The Death Knell for Elementary and Middle Schools: Creating the New Standard for Education

E789BFF3-8129-43A8-AC6D-847B86BCE33BI’m pretty sure it’s time to do away with all elementary and middle schools. We’ve seen enough. The students obviously know everything and since the grades don’t really matter and the permanent records only exist to taunt everyone, there is absolutely no point to Kindergarten through 8th grade. This is unfortunate for educators as it will lead to far fewer positions available; then again, there is such a teacher shortage at the moment, it might just revitalize the whole industry.

The Common Core State Standards (CCSS) provide a rubric for the essential skills needed to navigate through life, head toward higher education, or begin a career—or at least a job. The whole standards thing leaves a bad taste in the mouths of many parents and teachers alike. Unfortunately, these parents and teachers don’t really stop to understand what they actually mean for their children or students. The CCSS are the same damn thing teachers have been teaching—supposedly—since they ventured into the profession. The only difference is that now students at every level have a light at the end of the tunnel. They are no longer tethered to an “F” for a missing assignment or for a lack of understanding or because they had a family issue and couldn’t get it turned in on time.

Students have spent too many years in fairly unsupportive environments with teachers chiding them for not completely understanding the assignment. Unfortunately, many teachers negate the opportunity to help these students and instead tell them they should have listened or tried harder or done better or stayed during lunch or after school or not have gone to sleep or sporting events or dinner with their parents or work or babysit a sibling or do anything other than focus on the assignment they don’t understand because the teacher was unwilling to re-teach or go over or conference with or do much at all to show that student that they are capable of achieving the goal if they work hard, ask questions, and never give up.

Instead of providing students with straight A-F grades, they are simply asked to work until they have met that specific standard. If a student doesn’t meet a specific standard on an assignment in September, they are now able to complete it over and over again until they reach proficiency. As teachers, it’s easy to not want to grade, and re-grade, and re-grade. It’s tedious, and we get frustrated too easily with students who do not get things right the first time, or the 20th time. But we miss the fact that eventually they get it. Eventually, the student who works on it over and over and over and over again will turn in a paper that meets the goal.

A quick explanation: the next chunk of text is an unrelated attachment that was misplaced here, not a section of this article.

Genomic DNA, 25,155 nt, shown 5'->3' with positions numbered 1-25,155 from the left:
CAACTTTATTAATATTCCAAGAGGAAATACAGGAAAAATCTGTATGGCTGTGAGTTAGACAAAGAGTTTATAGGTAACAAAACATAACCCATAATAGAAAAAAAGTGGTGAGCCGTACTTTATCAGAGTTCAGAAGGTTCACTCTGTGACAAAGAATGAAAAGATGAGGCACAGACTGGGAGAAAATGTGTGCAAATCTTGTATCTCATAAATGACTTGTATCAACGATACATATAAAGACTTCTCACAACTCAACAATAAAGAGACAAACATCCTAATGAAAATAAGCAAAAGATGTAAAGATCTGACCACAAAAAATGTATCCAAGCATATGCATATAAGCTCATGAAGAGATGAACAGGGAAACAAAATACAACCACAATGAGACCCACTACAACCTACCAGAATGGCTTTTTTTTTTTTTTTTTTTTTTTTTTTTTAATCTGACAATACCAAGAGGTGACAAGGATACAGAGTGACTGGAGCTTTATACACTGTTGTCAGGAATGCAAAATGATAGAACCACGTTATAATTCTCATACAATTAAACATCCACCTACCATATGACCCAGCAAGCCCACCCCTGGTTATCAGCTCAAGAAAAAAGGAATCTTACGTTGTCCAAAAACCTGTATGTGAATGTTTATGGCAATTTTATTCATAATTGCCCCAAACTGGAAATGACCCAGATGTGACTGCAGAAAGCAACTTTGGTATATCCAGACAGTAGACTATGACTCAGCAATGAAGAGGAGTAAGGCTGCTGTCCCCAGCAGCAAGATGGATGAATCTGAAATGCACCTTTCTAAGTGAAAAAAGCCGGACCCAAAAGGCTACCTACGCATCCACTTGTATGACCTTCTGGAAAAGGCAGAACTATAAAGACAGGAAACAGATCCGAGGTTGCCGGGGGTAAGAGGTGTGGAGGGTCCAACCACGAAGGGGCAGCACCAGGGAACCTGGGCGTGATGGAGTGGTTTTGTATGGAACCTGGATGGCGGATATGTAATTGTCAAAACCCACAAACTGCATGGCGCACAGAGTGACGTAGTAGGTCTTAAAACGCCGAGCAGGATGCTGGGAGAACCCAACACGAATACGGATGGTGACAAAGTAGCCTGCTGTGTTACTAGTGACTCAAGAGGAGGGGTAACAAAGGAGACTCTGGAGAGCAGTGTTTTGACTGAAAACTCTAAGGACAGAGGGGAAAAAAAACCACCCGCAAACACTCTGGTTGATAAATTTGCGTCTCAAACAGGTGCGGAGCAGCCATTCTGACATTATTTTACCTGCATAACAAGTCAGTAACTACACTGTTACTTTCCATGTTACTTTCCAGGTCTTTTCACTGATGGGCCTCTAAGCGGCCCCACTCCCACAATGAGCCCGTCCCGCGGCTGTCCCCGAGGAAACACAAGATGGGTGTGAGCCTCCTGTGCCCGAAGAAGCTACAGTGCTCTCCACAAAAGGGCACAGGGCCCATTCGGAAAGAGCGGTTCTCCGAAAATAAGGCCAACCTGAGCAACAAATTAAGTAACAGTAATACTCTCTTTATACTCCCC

I used to tell my students that “we can work with words on paper.” Words on paper will give students a starting point. It will allow them to show that they’ve at least given a quick attempt at something. But the problem is that students are still scared to ask a question. As cliché as it is, there are no stupid questions, and if one student has that question, then multiple students have the same one. Teachers need to realize that if more than two or three students have the same question or are confused about the same work, that they should simply re-teach or teach in a different way that helps with the confusion. It’s not okay for a teacher to simply shut down the students by saying they’ve already learned the information.

If we want to increase the graduation rates, teachers need to move into a standards system. Students need the ability to move up the ladder and know that they will always have the chance to complete work for a higher level of achievement. So then why do we need the primary or middle grades? Why can’t we just have one school system that moves on a vertically aligned system of grades and standards? We are no longer tethered to curriculum. The standards are our curriculum, and the content is used in order to provide a gateway to those standards. This can open the door to younger children having social skills courses, or typing classes, and once they’ve completed their work and earned at least proficiency for those courses, they will be able to move on to the next goal. If there are 100 goals to meet in order to reach graduation and a student meets them all at standard, why shouldn’t they be allowed to move on to higher education or a vocational program or an internship or whatever it is they want to do, considering they have proven themselves in all areas?

The education system is in a constant state of flux, but it’s headed in the right direction. No one will ever agree on how the system should be run, but we all want the same end result—creating a working-class citizen who has become their best self. People spend too much time complaining, rather than working with students and taking the time to understand that nothing much has changed, save for the now subtle light at the end of the sometimes-challenging tunnel.

Christopher Margolin

Christopher Margolin

Chris Margolin is a Curriculum Specialist for English Language Arts, Social Studies, World Languages, AP, IB, and College in the High Schools. He spent 12 years as a high school English teacher, working not only with students but also as a member of the district curriculum design team, developing the district’s Creative Writing course. He is a contributing blogger with The Columbian, NCTE, McGraw Hill Education, The Buck Institute of Education, Ed Tech, and The Medium. He currently resides in Vancouver, Washington, with his wife and daughter.

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